Nikon D5500 For Dummies
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As you take pictures on your Nikon D5500, you want to make sure that you have the proper settings for your pictures. Your D5500 gives you the following ways to monitor important picture‐taking settings:

  • Information display: The left screen gives you a look at this display, which appears when you first turn on the camera and then disappears after a few seconds. To redisplay it, take either of these steps:

    • Press the Info button. Press once to display the screen; press again to turn off the monitor.

    • Press the shutter button halfway and release it. Pressing and holding the button halfway down turns off the screen and fires up the autofocusing and exposure metering systems. Because those two systems use battery power, you may want to avoid this technique when the battery is running low.

      Press the Info button to view picture‐taking settings on the monitor.
      Press the Info button to view picture‐taking settings on the monitor.

    If your Information screen appears different than the ones shown in this book, don’t freak out: The camera actually offers six Information screen display styles. You choose your favorite via the Info Display Format option on the Setup menu.

  • Live View display: In Live View mode, where you compose pictures using the monitor, the shooting data appears atop the live preview. To switch to Live View mode, rotate the Live View switch (top of the camera, next to the Mode dial).

    You can vary the type of data displayed on the Live View screen by pressing the Info button.

  • Viewfinder: You also can view some settings at the bottom of the viewfinder. The information that appears depends on the exposure mode.

    Picture settings also appear at the bottom of the viewfinder (left); enable the grid for help with
    Picture settings also appear at the bottom of the viewfinder (left); enable the grid for help with aligning objects in the frame (right).

    You can display gridlines in the viewfinder. The gridlines help you ensure the alignment of objects in your photo — for example, to make sure that the horizon is level in a landscape. When your eye is up to the viewfinder and the touchscreen is enabled, tap the right half of the monitor to toggle the grid on and off. (If the monitor is swung to the side of the camera, you can tap anywhere on the screen.)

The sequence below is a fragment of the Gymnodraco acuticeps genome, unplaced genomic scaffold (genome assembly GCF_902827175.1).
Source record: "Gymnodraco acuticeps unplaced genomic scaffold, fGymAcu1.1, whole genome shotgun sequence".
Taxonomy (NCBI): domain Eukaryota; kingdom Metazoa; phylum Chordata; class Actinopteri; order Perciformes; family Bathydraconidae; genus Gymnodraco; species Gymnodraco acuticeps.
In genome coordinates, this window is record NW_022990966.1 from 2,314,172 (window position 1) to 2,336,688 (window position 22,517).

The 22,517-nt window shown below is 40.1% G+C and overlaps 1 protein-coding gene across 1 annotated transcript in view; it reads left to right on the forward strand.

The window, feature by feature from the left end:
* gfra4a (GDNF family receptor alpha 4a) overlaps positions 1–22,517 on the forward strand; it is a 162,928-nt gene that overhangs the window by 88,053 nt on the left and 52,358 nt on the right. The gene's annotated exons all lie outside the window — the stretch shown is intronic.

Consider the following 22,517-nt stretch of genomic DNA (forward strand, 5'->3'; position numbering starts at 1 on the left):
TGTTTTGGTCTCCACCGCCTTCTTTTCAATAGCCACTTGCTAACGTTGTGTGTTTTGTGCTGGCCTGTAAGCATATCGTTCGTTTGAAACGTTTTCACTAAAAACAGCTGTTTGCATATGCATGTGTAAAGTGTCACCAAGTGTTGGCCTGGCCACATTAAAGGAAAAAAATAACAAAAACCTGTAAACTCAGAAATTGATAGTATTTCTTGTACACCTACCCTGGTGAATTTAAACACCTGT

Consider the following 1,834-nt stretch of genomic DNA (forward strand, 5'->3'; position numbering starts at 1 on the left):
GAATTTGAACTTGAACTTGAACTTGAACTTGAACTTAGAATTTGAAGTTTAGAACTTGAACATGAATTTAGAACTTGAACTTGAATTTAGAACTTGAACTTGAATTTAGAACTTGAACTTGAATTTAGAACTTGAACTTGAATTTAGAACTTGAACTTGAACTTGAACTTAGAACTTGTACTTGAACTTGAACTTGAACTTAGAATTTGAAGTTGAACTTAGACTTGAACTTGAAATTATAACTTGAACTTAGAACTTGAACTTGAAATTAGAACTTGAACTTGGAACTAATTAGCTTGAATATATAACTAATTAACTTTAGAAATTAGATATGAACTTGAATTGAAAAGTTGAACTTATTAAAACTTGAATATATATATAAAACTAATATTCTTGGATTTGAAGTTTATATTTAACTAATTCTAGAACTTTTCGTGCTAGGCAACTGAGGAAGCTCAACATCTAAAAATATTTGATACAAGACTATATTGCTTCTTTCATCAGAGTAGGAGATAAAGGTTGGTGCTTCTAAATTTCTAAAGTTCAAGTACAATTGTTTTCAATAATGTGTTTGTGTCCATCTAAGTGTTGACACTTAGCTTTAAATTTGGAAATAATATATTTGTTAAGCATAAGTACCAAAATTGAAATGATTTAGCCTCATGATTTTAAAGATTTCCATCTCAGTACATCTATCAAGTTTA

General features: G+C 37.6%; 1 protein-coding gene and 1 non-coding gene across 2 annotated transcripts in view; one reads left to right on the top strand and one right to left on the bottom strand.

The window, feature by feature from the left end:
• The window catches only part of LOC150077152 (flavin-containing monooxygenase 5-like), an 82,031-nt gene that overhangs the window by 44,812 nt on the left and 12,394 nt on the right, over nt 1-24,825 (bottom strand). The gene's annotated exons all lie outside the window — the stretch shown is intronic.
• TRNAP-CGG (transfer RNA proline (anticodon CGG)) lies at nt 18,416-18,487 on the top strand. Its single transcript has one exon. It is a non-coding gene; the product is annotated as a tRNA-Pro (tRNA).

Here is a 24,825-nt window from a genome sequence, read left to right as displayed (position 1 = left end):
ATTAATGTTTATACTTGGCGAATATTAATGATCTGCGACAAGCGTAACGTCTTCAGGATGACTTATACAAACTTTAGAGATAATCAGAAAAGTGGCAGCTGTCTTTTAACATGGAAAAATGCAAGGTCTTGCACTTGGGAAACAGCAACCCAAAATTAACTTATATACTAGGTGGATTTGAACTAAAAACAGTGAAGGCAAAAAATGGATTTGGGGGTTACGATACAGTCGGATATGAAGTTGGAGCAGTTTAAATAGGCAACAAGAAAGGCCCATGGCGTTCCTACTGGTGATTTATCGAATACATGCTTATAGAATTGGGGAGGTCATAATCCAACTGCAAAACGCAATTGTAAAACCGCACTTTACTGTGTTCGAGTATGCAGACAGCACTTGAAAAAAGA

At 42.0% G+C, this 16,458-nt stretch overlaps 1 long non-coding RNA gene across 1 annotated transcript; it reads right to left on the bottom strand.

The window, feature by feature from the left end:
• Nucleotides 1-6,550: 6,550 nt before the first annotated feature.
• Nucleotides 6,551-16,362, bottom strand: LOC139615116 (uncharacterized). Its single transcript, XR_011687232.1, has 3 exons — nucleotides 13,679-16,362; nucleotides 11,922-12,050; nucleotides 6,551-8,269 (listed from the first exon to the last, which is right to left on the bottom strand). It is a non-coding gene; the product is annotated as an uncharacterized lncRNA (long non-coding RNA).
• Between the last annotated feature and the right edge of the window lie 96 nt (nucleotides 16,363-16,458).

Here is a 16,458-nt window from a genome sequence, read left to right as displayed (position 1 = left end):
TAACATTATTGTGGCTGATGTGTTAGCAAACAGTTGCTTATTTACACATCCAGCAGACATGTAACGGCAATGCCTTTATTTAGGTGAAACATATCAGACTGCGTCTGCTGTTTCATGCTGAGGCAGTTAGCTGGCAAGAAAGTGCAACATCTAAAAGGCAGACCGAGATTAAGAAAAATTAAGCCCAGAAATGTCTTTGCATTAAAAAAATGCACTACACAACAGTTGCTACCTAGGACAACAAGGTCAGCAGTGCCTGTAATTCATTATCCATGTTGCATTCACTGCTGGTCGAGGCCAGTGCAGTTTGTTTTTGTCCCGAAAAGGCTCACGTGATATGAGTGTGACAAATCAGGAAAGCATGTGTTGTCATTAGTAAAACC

This trick works only if you stick with the default Touch Function setting on the Setup menu, however. You also can hide and display the grid via the Viewfinder Grid Display option, found on the Shooting/Display section of the Custom Setting menu.

If what you see looks like a confusing mess, don’t worry. Many settings relate to options that won’t mean anything to you until you explore the advanced exposure modes (P, S, A, and M). But make note of the following bits of data that are helpful in any exposure mode:

  • Battery status indicator: A full‐battery icon shows that the battery is fully charged; if the icon appears empty, look for your battery charger.

    Just for good measure, the camera also displays a low‐battery symbol in the viewfinder. If the symbol blinks, the camera won’t take more pictures until you charge the battery.

  • Shots remaining: This value indicates how many more pictures you can store on the memory card. If the number exceeds 999, the initial K appears, to indicate that the value is in the thousands. For example, 1.0K means that you can store 1,000 more pictures (K is a universally accepted symbol indicating 1,000 units). The number is rounded down to the nearest hundred. So if the card has room for, say, 1,230 more pictures, the value reads 1.2K.

Also, remember that the viewfinder display, Live View screen, and Information screen automatically shut off after a specific period of inactivity to preserve battery power. You alter these auto‐shutdown times through the Auto Off Timers option, found in the Timers/AE Lock section of the Custom Setting menu. Normal is the default setting.

About This Article

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About the book author:

Julie Adair King's history as a digital photography author dates back to 1997 with the publication of the first edition of Digital Photography For Dummies. Since then she has authored over 50 books on digital photography, cameras, and photo editing and design software.

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